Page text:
(3) Health plans are not prohibited by this section from placing reasonable limits on individual services rendered by specific categories of providers. However, health plans may not contain unreasonable limits, and may not include limits on the type of provider permitted to render the covered service unless such limits comply with RCW 48.43.045 (1)(b).
(4) This section does not prohibit health plans from using restricted networks. Health carriers offering plans with restricted networks may select the individual providers in any category of provider with whom they will contract or whom they will reimburse. A health carrier is not required by RCW 48.43.045 or this section to accede to a request by any individual provider for inclusion in any network for any health plan. Health plans that use “gatekeepers” for access to specialist providers may use them for access to specified categories of providers.
(5) Health carriers may not offer coverage for health services for certain categories of providers solely as a separately priced optional benefit.
(6) The insurance commissioner may grant reasonable temporary extensions of time for implementation of RCW 48.43.045 or this section, or any part thereof, for good cause shown.
(7) All health carriers and their plans, provider contracts, networks and operations shall conform to the provisions of this section WAC 284-43-205, by January 1, 2000.

[Statutory Authority: RCW 48.02.060, 48.18.120, 48.20.450, 48.20.460, 48.30.010, 48.44.050 and 48.46.200. WSR 99-16-036 (Matter No. R 98-20), § 284-43-205, filed 7/28/99, effective 8/28/99)

I have seen Deborah Senn speak at a few conventions and have heard her explain how it all came to be.  Basically, she had a massage therapist who helped her get better and this massage therapist – Lori Grassi (formerly Belinski) was very politically active and a member of AMTA-WA. (I also heard that Lori  might have worked with Deborah Senn in her law office.)  Together they created the law. The statute was supposed to go into effect on Jan 1, 1996. The insurance companies fought the law for many years until finally in about 2000, there was a US Supreme Court decision that upheld the law in 1999 and made it so.  It took another few years to implement and get the insurance companies organized.  Senn was taking a stand and making a difference for the massage profession in WA State.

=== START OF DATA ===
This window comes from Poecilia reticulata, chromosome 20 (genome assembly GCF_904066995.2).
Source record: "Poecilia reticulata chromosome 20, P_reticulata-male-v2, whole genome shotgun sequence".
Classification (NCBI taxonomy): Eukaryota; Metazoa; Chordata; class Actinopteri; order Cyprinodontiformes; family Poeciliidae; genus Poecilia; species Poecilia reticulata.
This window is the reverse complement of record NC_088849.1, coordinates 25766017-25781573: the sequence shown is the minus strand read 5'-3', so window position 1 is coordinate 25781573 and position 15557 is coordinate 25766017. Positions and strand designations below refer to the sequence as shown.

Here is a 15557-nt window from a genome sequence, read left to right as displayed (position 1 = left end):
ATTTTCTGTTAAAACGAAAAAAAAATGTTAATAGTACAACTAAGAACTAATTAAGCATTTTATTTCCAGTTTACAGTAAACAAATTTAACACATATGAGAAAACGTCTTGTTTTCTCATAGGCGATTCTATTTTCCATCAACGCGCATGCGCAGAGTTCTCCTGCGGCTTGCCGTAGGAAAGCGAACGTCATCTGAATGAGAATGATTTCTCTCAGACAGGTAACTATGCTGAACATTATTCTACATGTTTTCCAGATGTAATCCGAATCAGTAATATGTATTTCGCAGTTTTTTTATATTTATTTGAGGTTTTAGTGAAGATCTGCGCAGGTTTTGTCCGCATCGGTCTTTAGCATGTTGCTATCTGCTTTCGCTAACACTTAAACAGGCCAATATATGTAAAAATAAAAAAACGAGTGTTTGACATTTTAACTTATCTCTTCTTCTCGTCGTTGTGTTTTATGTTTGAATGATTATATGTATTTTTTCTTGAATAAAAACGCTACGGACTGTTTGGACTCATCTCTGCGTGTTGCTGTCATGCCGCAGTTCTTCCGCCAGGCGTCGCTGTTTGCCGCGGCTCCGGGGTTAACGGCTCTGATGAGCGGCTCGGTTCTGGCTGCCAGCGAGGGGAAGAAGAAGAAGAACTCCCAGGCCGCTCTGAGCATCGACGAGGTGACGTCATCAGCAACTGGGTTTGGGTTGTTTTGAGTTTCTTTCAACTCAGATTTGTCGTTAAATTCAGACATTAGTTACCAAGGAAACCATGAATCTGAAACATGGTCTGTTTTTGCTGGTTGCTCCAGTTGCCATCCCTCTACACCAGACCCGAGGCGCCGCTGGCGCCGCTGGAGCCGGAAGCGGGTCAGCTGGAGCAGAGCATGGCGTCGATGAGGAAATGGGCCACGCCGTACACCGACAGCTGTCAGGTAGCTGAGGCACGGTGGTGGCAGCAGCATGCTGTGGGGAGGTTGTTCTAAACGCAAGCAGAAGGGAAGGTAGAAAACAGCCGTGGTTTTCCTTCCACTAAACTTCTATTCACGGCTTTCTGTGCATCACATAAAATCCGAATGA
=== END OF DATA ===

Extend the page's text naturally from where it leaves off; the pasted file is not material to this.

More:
There was a Clinician Workgroup that was created and who wrote this report that includes the timeline of events which ends with a Supreme Court Ruling – Issues in Complementary and Alternative Medicine Services.   The workgroup was also instrumental in pulling information together for the insurance companies to help them figure out how to integrate us into their system.

Massage Therapists must first apply to be contracted providers.  The process involves filling out the credentialing application and being approved by each insurance company or their representative organizations.  That process is all done online through www.providersource.com.   You can bill electronically though www.officeally.com and also be paid by direct deposit by many of the companies.  It is getting easier and easier to bill and get paid with the help of technology.

It is also required that you have an NPI number and be HIPAA compliant.  Billing is done electronically along with payments from the insurance company.

Here is a list of the some of the major providers in WA State: